I don’t follow rap music at all, so for a long time I wasn’t familiar with Killer Mike or his group, Run the Jewels. That is, until I began seeing him campaign with Bernie Sanders and appearing on political shows such as Real Time with Bill Maher. Killer Mike is an incredibly passionate activist who has used his platform to champion social issues. I have a lot of respect for people who utilize their platform to fight for what is right, especially when there are so many people with a platform who “don’t want to get into politics.”
So it was with great interest that I watched his 2019 Netflix series, Trigger Warning with Killer Mike, which is part of Netflix’s Black Lives Matter Collection. Comprised of six episodes, each episode involves a different social experiment that goes on to prove a larger point about the state of our society. These range from living entirely on Black-made products, to creating a new religion with a Black messiah, to even seceding from the United States and forming a brand new nation.
As much as I like Killer Mike and what he was going for with this series, it doesn’t feel like it quite reaches its full potential. The ideas and premises behind each episode are fantastic, but the episodes themselves don’t necessarily land as strongly as they should. Trigger Warning ultimately feels like an excellently conceived show that falters slightly in execution, as it doesn’t exactly know what it is trying to be.
Trigger Warning is hugely entertaining and really funny. Killer Mike is incredibly charismatic, and he infuses a (brace for it) killer sense of humor into the series. The comedy is probably the show’s biggest strength, however at times it feels as if the potency of the social commentary is being diluted by the comedy. There are many times that the show chooses to go for the joke instead of having a more serious moment to reinforce what it is ultimately trying to say.
This isn’t to say that comedy and social commentary can’t be combined; rather, a show needs to know which of the two to lean into at each moment. When a show doesn’t have this locked down from the start, it can lead to the show not having a clear identity, which may confuse the audience as to what it is trying to be. With this, Trigger Warning ends up feeling like the comedy is getting in the way of the social commentary.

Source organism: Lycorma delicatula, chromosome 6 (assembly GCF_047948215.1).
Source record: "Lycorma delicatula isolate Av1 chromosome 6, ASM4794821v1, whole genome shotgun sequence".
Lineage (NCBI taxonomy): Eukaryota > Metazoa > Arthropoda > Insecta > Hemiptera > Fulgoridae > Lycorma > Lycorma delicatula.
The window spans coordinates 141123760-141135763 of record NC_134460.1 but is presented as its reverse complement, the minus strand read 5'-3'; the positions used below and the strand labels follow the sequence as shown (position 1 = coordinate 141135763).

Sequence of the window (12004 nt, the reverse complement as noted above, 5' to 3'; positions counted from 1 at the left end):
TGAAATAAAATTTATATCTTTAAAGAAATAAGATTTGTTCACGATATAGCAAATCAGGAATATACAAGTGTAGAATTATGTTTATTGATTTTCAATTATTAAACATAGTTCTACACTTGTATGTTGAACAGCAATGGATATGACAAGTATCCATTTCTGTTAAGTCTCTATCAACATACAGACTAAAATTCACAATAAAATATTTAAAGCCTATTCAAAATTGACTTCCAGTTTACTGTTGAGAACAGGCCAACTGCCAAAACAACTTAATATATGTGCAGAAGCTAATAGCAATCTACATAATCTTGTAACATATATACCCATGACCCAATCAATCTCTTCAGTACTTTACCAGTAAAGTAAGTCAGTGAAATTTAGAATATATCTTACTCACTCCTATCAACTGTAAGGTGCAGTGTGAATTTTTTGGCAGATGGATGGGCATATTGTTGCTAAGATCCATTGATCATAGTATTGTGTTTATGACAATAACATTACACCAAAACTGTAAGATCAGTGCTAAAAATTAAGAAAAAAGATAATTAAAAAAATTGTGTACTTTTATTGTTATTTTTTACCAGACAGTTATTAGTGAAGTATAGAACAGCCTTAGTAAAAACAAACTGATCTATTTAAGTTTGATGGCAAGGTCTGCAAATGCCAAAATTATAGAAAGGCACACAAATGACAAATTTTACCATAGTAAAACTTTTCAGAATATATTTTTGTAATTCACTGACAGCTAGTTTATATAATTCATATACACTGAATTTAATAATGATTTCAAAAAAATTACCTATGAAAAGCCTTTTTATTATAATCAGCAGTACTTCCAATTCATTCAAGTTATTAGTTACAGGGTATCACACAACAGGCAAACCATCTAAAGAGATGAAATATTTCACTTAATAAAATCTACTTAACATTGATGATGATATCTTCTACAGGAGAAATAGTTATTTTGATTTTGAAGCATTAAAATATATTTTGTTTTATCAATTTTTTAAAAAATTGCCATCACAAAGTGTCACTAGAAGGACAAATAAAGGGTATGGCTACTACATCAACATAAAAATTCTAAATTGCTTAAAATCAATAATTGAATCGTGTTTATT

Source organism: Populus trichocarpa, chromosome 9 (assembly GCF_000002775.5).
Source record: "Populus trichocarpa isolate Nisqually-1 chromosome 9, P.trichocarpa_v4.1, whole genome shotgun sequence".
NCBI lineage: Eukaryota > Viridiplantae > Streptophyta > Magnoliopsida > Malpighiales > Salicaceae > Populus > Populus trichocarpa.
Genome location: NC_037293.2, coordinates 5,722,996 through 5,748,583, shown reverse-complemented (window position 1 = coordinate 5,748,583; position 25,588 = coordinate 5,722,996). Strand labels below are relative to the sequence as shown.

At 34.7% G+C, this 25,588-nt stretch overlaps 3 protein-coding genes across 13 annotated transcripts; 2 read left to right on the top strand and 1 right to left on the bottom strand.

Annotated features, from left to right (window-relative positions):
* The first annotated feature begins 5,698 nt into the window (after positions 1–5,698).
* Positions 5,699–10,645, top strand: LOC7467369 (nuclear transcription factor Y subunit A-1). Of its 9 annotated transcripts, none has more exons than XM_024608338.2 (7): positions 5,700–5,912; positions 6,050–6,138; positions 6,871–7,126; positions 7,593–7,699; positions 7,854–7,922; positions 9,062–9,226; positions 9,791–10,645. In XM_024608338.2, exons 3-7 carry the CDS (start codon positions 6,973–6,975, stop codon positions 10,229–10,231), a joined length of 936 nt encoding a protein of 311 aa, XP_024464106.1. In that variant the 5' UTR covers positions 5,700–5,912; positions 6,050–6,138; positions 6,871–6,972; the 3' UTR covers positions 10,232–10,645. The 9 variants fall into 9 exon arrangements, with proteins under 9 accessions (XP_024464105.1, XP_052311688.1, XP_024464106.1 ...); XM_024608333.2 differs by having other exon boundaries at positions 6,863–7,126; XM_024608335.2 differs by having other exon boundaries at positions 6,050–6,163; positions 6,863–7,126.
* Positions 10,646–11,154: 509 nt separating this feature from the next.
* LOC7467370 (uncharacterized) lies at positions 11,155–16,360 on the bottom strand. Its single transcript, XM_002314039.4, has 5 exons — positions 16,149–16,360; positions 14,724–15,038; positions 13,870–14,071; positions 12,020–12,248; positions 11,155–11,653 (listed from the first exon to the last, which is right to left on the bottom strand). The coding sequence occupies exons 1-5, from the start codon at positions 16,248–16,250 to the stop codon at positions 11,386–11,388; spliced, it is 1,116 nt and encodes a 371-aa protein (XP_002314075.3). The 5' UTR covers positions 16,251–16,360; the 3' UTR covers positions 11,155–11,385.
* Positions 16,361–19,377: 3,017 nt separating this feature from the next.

Episodes such as “Living Black” and “White Gang Privilege” handle this balance really well. They have plenty of humor in them, but they also allow for the social commentary to land. However, in episodes such as “F**k School” and “Outside the Box”, the comedic choices keep the messages from fully coming to fruition. These episodes are certainly entertaining, but fall just short of having messages that are as fleshed out and powerful as they could have been. Here, it feels as if the opportunity to say something incredibly profound about these subjects is missed.
I don’t want to sound like I’m trashing Trigger Warning; I was entertained the entire time I watched it, and I would recommend others check it out. It tackles really interesting and unique subjects. For example, with the first episode, “Living Black”, I’ve never thought about the fact that most of the products people consume are made by White companies. Watching Killer Mike go to a Black owned grocery store and shopping for exclusively Black-produced items is fascinating to watch. It is yet another instance in my life where I recognized my White privilege, as I’ve never thought about the ethnicity of the people who produce the things that I buy.
This show tackles issues nobody else is talking about, and that is what makes it as unique as it is. I just wish that some of the messages regarding these issues had more of an impact. It doesn’t pack as much of a punch as I thought it would, and that is where some of my disappointment in the show ultimately lies. It has all the makings for an incredibly hard-hitting show that could force a dialogue about many different topics. It certainly feels like that was the intention, and then somewhere along the line when it came time to execute that intention, the initial idea became muddled.
Overall, Trigger Warning with Killer Mike is full of bold ideas, and tries to use juxtaposition in order to poke holes in our complacency with our society. In some episodes this works really well, and in others it falls short. Even though it has its weaknesses, I still encourage people to watch this show. It talks about things that not many other pieces of content are tackling. There are many instances throughout where I saw something from a completely different point of view, and my eyes were opened to issues I had never previously considered. For other people to also have that experience, it is certainly worth watching this show.
Trigger Warning with Killer Mike is currently streaming on Netflix.
Author: Nathanael Molnár, originally published [6/27/2020]